The DWP’s Nahai said he was not troubled that someone close to Villaraigosa had bought and resold property sought by his agency.
Swiller “has this friendship to the mayor. He’s an advisor to the mayor. But at the same time, he’s a business person,” Nahai said. “So if nothing untoward occurred here, he’d be as free as anybody else to try to do a business deal.”
To reconstruct the transactions involving Onyx Ranch, The Times reviewed public records from agencies that include the DWP, the Kern County Planning Department and the city of Vernon. Details also come from a court challenge filed when three members of the fractious family that owned the property unsuccessfully sued to stop the sale to Swiller’s venture.
Onyx Ranch had been owned for generations by a trust controlled by the Rudnick family, descendants of a Russian Jewish immigrant who came to America in the early 1900s and parlayed a business as a traveling salesman into a cattle-ranching empire.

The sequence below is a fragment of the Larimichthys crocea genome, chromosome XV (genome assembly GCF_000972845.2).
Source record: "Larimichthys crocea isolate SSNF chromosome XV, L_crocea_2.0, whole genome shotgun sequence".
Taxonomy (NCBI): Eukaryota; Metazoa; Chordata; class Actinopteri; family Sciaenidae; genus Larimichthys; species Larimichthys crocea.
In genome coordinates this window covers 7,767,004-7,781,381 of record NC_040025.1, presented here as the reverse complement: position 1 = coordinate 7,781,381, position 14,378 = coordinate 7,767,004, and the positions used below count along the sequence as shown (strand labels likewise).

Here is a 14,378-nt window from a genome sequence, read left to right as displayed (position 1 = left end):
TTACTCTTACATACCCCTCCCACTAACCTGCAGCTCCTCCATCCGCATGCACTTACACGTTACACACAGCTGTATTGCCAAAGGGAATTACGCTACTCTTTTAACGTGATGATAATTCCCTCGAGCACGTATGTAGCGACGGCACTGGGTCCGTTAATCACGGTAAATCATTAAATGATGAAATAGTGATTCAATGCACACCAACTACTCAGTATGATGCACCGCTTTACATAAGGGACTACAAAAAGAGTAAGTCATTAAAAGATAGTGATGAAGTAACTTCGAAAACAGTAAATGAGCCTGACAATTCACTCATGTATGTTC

The DWP spent years working to gain control of the ranch, hoping to make it the site of the utility’s third wind farm in Kern County. As recently as last fall, utility managers included a wind farm at Onyx Ranch in its plan to meet Villaraigosa’s 2010 deadline for ensuring that 20% of the city’s power comes from renewable sources.
To accomplish that goal, the DWP turned to a La Jolla-based company, Padoma Wind Power. Padoma responded to the department’s request for renewable energy proposals in 2004, the same year it signed a letter of intent with the Rudnicks to negotiate in good faith, according to Jan Paulin, the company’s president and chief executive.
Padoma hoped to lease roughly 9,300 acres from the Rudnicks and develop a wind farm on the site. It then planned to sell the electricity to L.A. over nearby DWP transmission lines. Although the DWP identified Padoma as a potential developer of wind energy in 2005, two years passed before the utility and the company signed a limited agreement and began negotiations.
In June 2007, DWP executive Randy Howard met with Padoma officials and the Rudnicks at the L.A. Convention Center to restate the city’s interest in pursuing the project, Paulin said in a recent interview.
“He said the DWP was very committed to this project and wanted it in the ground ASAP,” Paulin said. “He encouraged us, and the Rudnicks, to get together as soon as possible to negotiate the land lease.”